The debate of the social media will always be ongoing. Some love it, some hate it. Some people say it’s the transparency of it all; there’s no hiding behind it. Of course, there are also those ‘Twitter Trolls’ who deliberately hide behind the computer to bully various peers and celebrities, or just a stranger they have taken a dislike to.
But I’ve only just noticed Twitter can contradict itself.
Take these spoof accounts with the most recent being the @essexlion which was set up within minutes of news breaking that there was a big cat on the loose (turns out, it really was just a huge cat). It received over 36,000 followers in an instant, it was clever and witty. This is where social media really comes into its own, people expect spoof accounts when something major happens, but does this not contradict the ‘transparency’ of Twitter? There surely cannot be an actual lion tweeting behind a computer? Admittedly, it gets a bit boring after a while, there are so many jokes you can make about Essex people, and when does a joke cross the line?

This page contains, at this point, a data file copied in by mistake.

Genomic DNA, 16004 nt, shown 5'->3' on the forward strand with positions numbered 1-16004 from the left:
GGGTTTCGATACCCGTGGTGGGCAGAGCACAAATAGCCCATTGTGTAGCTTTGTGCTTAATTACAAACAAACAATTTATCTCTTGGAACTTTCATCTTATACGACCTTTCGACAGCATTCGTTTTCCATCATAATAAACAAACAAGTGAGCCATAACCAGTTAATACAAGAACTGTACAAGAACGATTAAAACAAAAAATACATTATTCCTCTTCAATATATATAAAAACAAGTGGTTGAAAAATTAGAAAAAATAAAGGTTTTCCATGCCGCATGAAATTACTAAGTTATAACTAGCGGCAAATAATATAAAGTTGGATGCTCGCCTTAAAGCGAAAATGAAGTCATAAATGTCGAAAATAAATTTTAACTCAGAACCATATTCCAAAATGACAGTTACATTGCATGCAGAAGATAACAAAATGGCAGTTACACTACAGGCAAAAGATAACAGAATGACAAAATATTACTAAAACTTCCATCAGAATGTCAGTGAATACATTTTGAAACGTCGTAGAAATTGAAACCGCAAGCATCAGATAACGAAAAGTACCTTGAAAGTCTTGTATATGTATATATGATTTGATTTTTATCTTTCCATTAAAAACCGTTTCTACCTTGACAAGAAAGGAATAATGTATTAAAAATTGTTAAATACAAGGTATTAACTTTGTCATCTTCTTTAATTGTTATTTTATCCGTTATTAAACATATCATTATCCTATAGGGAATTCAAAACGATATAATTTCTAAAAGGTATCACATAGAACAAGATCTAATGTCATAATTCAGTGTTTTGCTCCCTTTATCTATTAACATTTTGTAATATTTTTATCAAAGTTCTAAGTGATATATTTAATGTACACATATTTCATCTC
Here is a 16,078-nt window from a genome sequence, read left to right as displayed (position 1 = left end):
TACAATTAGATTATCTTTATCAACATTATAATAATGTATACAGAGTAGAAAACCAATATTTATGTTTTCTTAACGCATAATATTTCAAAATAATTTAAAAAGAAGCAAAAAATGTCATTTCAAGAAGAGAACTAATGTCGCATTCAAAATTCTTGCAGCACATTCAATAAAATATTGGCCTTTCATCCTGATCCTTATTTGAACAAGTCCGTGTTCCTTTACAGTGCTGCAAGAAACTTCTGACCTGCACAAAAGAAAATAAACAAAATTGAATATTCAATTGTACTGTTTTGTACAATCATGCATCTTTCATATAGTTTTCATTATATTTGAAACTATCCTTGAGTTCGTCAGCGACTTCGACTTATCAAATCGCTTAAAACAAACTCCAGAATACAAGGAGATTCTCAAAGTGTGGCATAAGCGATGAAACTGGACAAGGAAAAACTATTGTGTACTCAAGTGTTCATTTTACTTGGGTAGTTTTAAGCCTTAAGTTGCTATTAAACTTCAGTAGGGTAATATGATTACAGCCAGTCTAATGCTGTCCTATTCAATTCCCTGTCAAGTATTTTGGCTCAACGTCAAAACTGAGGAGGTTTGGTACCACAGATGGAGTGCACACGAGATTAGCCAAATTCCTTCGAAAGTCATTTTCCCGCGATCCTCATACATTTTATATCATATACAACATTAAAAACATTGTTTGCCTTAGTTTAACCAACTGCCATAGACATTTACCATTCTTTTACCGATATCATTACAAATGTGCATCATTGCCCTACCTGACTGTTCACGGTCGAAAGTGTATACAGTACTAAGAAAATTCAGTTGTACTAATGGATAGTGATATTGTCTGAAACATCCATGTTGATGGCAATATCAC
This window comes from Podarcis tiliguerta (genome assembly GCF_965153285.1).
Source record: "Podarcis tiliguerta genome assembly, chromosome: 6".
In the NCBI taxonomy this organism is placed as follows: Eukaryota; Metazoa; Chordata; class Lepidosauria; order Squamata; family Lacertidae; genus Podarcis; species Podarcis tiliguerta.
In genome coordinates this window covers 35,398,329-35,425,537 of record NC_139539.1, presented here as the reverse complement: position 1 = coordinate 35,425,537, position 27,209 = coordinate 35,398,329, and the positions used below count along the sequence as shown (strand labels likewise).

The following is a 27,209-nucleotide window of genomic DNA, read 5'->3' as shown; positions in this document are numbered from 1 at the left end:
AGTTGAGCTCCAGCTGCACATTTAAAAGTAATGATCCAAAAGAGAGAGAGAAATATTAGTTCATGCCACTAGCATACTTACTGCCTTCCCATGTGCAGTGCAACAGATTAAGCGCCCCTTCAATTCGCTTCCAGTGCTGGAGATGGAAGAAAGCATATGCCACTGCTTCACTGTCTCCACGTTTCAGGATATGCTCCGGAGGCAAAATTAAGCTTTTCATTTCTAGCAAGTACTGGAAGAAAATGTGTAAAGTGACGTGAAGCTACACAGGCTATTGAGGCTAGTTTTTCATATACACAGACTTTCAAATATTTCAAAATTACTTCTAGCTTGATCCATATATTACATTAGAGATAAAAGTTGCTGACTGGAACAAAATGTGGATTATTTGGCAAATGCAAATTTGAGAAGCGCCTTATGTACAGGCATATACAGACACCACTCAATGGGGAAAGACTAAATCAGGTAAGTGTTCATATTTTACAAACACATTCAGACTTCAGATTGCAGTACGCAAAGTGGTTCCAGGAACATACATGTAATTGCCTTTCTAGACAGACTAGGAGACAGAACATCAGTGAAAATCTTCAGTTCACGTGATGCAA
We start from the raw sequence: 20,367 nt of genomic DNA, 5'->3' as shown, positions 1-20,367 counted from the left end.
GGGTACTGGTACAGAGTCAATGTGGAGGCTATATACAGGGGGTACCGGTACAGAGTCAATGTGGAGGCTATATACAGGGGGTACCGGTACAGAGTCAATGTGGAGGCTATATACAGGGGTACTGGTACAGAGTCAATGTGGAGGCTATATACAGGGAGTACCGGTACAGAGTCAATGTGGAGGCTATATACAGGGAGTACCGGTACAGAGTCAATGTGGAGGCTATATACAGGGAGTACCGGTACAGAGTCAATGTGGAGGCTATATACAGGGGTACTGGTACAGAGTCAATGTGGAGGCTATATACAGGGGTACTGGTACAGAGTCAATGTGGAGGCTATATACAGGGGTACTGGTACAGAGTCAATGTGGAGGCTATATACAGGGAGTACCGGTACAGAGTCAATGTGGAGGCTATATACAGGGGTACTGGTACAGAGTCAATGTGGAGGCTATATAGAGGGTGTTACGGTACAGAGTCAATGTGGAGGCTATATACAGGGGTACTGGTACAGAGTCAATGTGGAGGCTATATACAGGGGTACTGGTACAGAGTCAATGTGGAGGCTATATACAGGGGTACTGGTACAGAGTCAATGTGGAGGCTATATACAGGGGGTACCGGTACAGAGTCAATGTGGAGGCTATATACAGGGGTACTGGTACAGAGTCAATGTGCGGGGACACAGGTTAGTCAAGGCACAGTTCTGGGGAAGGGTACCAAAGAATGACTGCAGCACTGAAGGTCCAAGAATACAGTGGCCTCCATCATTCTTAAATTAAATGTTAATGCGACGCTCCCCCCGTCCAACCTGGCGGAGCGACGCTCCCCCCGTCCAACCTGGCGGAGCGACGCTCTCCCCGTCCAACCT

It’s the issue of anonymity, anonymity allows people to say things they would never say in front of people they don’t know, let alone be published for the World Wide Web to see. Another perfect example is the film Ted, starring a teddy bear that walks, swears, drinks, smokes and has a Twitter account. It is a light-hearted film of course and you can’t take life too seriously, but some of its Tweets are really quite offensive and very crude. It’s laughable because on the face of it, it’s a teddy bear but behind that teddy bear, is a human being typing these thoughts.
From the media’s perspective, it’s gold. There is no better way of drumming up instant publicity than with a click of a Twitter button, literally. However as an audience, I am on the fence – one half of me is thinking this is just a bit of fun, but the other half thinks, what if this was a celebrity making these comments, and what if they had directed the Tweet to another person? This surely would not be acceptable. So where’s the fine line?